GH. Can we drill deeper, with your defensive allocation, where do you put your money?

DB. Fixed income has become challenging, and defensive options are trying to earn real returns but the real returns on cash are currently negative. It’s a flat yield curve so taking term risk is not rewarded unless you think inflation will fall. Then you go out on credit spreads but both investment grade and high yield grade spreads are tight. So we start to see it’s a tough sector. Predating me, we moved away from managers who have benchmarked portfolios to those who are more flexible, with a total return focus. You might allocate to a manager who has a CPI-plus mandate or a cash-plus mandate. There is so much complexity in fixed income that there is value to be added in this sector by skilled managers. We pay a little more for these mangers but we feel they are a better fit with our objectives. There are some good opportunities in mortgage-backed securities in the US, so we give money to a manager in that space.

GH. Do you always gain exposure to an asset class through managers rather than going directly?

DB. Nearly everything we do is through managers. Generally, the industry funds who are managing money themselves have $20 billion plus and at that level they have a constant debate about efficient implementation. So for example Unisuper with $40 billion manages 50% internally. Some smaller groups such as Equipsuper manage Aussie equities internally.

GH. Do you give global managers currency hedging instructions?

DB. Generally, with global fixed income we fully hedge our currency exposure. Fixed income is low volatility and currency volatility would swamp it, defeating its role in your portfolio. We have a strategic target for global equities. We use a currency overlay manager to make and implement tactical calls around this strategic target.

GH. Are there any asset classes that you feel active asset management is not worth paying for, that you should save your ‘fee budget’.

DB. I’m a bit of a contrarian to the marketplace. I’m quite happy to pay higher fees than most for fixed income as I feel there are a lot of opportunities for value to be added. In equities, our managers have done well over time, but the question for me has been how much of that was due to the ability of the manager versus a simple style-based rule. That’s something we’re working more on. This brings it back to the point about ‘science’. Can we use some of these simple style-based rules ourselves?

I think there’s more potential for active managers to outperform in Aussie equities than there is in the global space. Much of the academic literature paints a poor picture of outperformance in global equities, where you pay fees without much reward, and our experience has been that active performance in global equities has not been as compelling. So what’s the best way to achieve global equity exposure? In recent years, the emergence of smart beta (style-based) strategies increases our ability to assess their true value-add, and also broadens our range of implementation options.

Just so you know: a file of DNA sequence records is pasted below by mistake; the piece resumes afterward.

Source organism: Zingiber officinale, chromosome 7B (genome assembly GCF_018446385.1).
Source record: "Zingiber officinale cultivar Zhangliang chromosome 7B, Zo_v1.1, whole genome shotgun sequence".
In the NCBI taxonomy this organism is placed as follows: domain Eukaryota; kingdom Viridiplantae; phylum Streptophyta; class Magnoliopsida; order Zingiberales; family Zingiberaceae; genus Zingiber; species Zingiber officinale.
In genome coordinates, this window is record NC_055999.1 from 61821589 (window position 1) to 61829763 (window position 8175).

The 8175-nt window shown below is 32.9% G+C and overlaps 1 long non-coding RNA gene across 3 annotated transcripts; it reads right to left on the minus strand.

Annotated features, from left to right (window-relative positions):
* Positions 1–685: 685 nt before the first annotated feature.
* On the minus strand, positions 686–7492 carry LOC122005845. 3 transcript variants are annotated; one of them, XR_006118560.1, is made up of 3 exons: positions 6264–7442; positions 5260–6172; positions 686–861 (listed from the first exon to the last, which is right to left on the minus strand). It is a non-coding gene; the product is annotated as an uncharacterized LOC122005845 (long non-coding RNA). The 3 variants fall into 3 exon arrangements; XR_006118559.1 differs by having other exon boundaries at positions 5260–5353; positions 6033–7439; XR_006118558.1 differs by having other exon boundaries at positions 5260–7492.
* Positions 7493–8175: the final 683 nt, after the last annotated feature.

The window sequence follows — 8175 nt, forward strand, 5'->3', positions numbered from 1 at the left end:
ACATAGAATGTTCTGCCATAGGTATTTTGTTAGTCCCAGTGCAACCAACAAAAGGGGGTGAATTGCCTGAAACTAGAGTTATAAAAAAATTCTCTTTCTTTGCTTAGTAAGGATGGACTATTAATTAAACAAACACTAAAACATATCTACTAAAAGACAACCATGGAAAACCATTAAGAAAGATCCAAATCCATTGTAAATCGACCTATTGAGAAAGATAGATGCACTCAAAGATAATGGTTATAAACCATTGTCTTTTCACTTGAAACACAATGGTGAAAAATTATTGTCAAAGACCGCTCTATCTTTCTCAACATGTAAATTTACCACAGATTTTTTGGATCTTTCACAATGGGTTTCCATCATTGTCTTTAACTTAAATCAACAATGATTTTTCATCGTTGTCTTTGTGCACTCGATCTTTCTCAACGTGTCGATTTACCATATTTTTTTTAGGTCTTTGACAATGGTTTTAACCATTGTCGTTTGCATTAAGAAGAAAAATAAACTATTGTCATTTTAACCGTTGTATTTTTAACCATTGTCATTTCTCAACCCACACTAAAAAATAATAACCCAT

GH. Is it worth paying active fees for other assets such as property and alternatives?

DB. Yes, we have allocations there. But the more you move into non-traditional asset classes, the harder it is to benchmark your managers. For example we have found it difficult to find a good property benchmark which reflects what we are trying to achieve. The benchmark we have is a little more aggressive than our property objectives so you have to be mature to accept that our portfolio will likely underperform in current buoyant market conditions. We have a lot of team experience investing in hedge funds but again you have to really understand what you are getting for that exposure. I see a triangle of risk, return and fees, and one of my roles is to decide the appropriate balance.

GH. Australian super funds have traditionally focussed on accumulation, but more recently on retirement incomes and outcomes. Why doesn’t AUSCOAL make its best estimate of likely retirement balance and resulting income and give clients a number they can understand?

DB. There’s a lot of responsibility in providing that number. We are pushing down the path to produce the information. But there is much greater opportunity than the addition of a single number to a statement. Imagine if you had a tool that could project outcomes with a range of possibilities, and members could interact with this tool. This may help direct them to a more appropriate portfolio mix. Then if they give us a bit more information, such as their personal balance sheet and savings characteristics, we can give them an interactive tool with a clearer picture. This same system could be used to tailor the design of our lifecycle default strategy, and could also be used by our financial planners. We are building these models at the moment, I’m very excited about it.